International law enforcement agencies shoulder the heavy burden of responsibility for protecting a vulnerable public. This is especially so in America, where, according to GVA, there have been 35,840 gun-related incidents so far during 2019, with 263 mass shootings and 9,442 fatalities. It’s clear from these statistics that gun violence is an epidemic that today’s security systems aren’t doing enough to stop.
Venues vulnerable to mass shootings, such as schools, houses of worship and event centers don’t always have extensive security measures in place. As places where the public gathers, these locations must enhance security systems to protect patrons.
People, Policy, Platform
To best protect the public, those charged with security must begin to think holistically when it comes to integrating security personnel, processes and procedures and technology systems. This can be divided into three key areas: people, policy and platform.
People & Policy: The right training is essential for security personnel whose job it is to manage and respond to these incidents. First responders should receive guidance on how to identify behaviors that may be apparent prior to an attack and be familiar with organizational protocols. This should encompass training on how to work with early warning systems, for example, weapon detection technologies.
Platform: As security systems evolve it may be necessary for people to be retrained, as well as policies and procedures to be revised, thus allowing the effective introduction of new threat detection technologies. It should all work towards a unified goal of optimizing security systems and processes while minimizing tragedies.
Only by integrating people, policies, and platforms will we succeed in enhancing security.
What does this approach look like?
The future of public security is reliant on a cost-effective, layered multi-sensor approach. The technology exists today that allows for exactly this.
Computer vision technology has existed for over a decade. Now, with the power of AI, video management systems (VMS) can be enhanced with object recognition software. Using AI, object recognition technology can identify and flag visible threat objects, like guns and knives, in locations such as school entrances, transportation hubs, and event venues. This same AI-driven computer vision technology can also learn individuals’ normal behavior in specific settings, so when unusual behaviors occur, security can be alerted to pay extra close attention.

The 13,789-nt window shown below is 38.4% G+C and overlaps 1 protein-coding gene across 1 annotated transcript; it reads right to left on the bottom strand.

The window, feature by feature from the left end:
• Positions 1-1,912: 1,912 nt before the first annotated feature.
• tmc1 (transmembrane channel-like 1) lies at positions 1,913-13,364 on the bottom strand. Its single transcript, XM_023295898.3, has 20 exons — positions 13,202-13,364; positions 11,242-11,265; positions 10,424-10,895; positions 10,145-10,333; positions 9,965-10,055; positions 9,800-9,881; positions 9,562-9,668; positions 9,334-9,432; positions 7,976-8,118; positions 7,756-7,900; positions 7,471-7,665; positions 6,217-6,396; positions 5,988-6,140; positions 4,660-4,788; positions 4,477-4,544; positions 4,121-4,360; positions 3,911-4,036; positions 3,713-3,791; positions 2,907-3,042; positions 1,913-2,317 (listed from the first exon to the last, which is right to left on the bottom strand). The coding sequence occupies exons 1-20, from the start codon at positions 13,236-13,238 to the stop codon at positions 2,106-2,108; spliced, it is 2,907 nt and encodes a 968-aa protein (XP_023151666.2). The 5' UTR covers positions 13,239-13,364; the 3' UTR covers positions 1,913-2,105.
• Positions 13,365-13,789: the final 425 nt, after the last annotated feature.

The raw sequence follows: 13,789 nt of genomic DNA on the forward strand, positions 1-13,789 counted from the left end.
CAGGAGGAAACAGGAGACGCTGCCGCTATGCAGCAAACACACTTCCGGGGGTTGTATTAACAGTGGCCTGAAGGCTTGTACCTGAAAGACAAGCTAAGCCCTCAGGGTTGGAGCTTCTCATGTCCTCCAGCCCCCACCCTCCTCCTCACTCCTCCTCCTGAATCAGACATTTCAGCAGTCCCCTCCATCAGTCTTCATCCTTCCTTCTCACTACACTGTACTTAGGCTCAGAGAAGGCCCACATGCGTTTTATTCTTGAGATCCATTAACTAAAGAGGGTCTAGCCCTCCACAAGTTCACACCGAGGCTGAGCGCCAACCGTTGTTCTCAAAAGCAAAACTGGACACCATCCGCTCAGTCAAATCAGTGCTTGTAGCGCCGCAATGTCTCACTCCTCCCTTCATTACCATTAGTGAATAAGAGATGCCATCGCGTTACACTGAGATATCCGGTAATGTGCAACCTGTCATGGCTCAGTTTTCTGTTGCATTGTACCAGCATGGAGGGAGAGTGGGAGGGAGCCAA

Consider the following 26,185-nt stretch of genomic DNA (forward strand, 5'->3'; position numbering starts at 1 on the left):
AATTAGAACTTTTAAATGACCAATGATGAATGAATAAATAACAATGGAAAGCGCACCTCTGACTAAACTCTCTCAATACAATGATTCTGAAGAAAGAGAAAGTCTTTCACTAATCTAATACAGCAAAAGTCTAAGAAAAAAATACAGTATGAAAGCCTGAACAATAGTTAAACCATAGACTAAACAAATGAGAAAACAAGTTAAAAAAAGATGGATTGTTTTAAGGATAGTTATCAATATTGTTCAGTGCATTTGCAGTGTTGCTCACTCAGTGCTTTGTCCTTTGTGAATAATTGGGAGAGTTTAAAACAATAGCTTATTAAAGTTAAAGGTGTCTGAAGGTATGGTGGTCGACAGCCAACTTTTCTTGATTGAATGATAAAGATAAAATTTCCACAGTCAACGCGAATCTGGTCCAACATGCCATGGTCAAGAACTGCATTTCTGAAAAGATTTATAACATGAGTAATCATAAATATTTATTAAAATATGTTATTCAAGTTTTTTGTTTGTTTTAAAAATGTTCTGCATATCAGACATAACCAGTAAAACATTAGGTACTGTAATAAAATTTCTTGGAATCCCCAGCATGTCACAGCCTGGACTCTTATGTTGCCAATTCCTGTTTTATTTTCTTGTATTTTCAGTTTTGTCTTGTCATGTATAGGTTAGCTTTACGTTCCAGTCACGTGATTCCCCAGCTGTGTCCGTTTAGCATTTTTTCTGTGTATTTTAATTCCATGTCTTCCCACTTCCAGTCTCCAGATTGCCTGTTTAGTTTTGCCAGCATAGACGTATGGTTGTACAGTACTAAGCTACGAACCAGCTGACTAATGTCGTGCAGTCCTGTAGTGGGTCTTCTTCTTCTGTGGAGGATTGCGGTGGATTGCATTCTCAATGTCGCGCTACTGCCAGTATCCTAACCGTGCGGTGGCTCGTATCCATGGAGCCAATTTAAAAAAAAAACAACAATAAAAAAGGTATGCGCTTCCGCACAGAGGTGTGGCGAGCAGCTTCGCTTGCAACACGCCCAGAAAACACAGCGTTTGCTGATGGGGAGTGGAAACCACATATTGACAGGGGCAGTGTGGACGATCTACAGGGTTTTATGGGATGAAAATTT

The AI approach to learning visible objects and human behavioral patterns can also be applied to discovering hidden objects. Using microwave radar and magnetic sensors to scan individuals and bags for threat objects and mass casualty weapons will not only protect individual identity but allow for security personnel to proactively address a potential threat before the weapon is drawn. The algorithm-based detection is non-biased of race, creed or color. If the technology detects a threat object, only then does the individual become of interest to security teams.
All these technologies can be integrated into a complete threat detection platform within a security operations center, monitored by trained professionals.
Combined, these systems provide an all-encompassing, proactive security model, deployable across a range of venues including schools, office buildings, event venues, and transport systems. The result is a comprehensive, non-obstructive approach to safeguarding the public.